eSafety has deemed age-gating technology worthy of a mention as one of its five domains of interest. This is a laudable endeavor, and eSafety has a proven track record of protecting and educating our most vulnerable members. Specifically, eSafety is in the business of fostering the growth of responsible technology and content consumption amongst Australians of all ages. Its mission is to ensure that all Australians enjoy the benefits of a modern digital society. eSafety has launched a number of initiatives in the past year and continues to be a leader in digital safety. The company has a portfolio of regulated electronic communications products and services, and is well positioned to deliver a digital experience to suit the needs of all Australians. Its digital offerings span the gamut from online gambling to social media services.
eSafety recently launched the world’s first e-Safety Research Center, which will provide a forum for the sharing of eSafety research findings across a range of industry sectors. It has already commenced a series of consultation sessions with key industry players, and will be kicking off a number of new projects aimed at furthering the objectives of its e-Safety research division.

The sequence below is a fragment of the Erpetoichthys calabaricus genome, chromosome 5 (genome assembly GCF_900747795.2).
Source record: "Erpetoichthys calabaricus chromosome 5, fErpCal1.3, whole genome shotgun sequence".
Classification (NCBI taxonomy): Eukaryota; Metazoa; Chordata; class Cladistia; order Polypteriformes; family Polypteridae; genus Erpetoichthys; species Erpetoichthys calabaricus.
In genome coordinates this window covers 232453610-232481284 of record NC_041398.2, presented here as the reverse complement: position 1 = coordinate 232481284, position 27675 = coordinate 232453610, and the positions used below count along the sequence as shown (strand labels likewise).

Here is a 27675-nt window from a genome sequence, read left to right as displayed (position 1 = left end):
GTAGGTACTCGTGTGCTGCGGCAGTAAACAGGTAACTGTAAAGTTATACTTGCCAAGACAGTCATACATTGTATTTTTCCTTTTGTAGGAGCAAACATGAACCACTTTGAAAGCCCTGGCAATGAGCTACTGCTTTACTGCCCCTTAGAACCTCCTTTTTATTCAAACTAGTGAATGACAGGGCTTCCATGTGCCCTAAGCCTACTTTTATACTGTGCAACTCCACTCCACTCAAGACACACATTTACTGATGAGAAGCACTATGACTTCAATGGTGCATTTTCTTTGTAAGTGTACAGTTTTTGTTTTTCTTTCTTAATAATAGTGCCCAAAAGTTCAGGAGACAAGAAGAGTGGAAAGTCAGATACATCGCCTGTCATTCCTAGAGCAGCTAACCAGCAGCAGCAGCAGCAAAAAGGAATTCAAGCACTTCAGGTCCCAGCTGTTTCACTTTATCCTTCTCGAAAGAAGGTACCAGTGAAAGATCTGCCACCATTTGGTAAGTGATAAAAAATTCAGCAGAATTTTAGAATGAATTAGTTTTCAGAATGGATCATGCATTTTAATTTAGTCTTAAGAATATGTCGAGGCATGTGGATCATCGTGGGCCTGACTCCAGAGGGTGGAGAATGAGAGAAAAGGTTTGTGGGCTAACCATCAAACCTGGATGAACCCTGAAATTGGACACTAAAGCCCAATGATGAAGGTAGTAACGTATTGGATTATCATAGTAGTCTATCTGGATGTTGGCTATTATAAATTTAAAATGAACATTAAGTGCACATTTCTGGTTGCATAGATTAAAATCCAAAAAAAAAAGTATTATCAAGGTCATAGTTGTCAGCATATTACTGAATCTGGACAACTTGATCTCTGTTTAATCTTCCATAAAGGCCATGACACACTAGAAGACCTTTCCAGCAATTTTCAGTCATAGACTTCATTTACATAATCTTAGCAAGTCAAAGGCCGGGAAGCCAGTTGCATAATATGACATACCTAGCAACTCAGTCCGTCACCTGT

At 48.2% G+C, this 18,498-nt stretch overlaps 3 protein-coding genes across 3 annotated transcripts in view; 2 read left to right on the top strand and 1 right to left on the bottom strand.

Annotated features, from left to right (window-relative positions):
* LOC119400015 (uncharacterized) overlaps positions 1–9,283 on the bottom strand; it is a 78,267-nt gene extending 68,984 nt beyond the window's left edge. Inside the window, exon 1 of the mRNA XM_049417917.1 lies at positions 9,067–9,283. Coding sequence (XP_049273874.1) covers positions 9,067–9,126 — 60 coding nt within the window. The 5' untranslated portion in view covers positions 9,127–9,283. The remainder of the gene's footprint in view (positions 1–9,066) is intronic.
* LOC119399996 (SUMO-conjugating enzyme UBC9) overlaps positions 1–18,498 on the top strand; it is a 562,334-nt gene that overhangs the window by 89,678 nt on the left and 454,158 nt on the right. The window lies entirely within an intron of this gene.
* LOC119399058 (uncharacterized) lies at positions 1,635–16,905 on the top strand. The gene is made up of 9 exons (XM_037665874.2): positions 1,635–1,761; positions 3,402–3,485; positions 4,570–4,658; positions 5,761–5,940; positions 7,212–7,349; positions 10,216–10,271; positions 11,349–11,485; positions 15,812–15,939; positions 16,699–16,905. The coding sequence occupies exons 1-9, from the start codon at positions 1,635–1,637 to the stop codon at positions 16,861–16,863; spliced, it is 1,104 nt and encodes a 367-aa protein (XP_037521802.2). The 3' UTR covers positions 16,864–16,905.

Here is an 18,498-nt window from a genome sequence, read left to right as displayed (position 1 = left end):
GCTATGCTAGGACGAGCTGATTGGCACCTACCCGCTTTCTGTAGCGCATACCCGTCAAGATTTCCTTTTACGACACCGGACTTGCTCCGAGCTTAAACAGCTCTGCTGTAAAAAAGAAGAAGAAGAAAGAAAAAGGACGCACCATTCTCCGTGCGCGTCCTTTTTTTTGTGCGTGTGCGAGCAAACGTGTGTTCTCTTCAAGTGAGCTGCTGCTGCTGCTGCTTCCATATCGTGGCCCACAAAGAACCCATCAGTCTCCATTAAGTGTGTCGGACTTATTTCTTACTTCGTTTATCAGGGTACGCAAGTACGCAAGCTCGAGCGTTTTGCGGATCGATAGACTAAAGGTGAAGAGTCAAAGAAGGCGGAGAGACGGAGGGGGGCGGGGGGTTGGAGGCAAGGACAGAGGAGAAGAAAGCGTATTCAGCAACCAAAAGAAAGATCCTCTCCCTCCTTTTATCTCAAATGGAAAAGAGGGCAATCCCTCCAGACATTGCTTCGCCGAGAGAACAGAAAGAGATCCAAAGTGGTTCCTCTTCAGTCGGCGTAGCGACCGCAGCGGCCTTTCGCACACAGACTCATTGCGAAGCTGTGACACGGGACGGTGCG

It uses SCCs to guarantee data partners are taking measures
During the implementation of the European General Data Protection Regulation (GDPR), many companies have started to use Standard Contractual Clauses (SCCs) to guarantee data partners are taking appropriate measures to protect users’ data. The European Commission has recently published a Frequently Asked Questions document on SCCs, providing practical guidance on the application of SCCs. The document covers transfers within the European Economic Area (EEA) as well as transfers outside the EEA. The Commission plans to update the document on an ongoing basis, based on feedback from stakeholders. It includes 44 questions and answers, and is intended to offer practical guidance.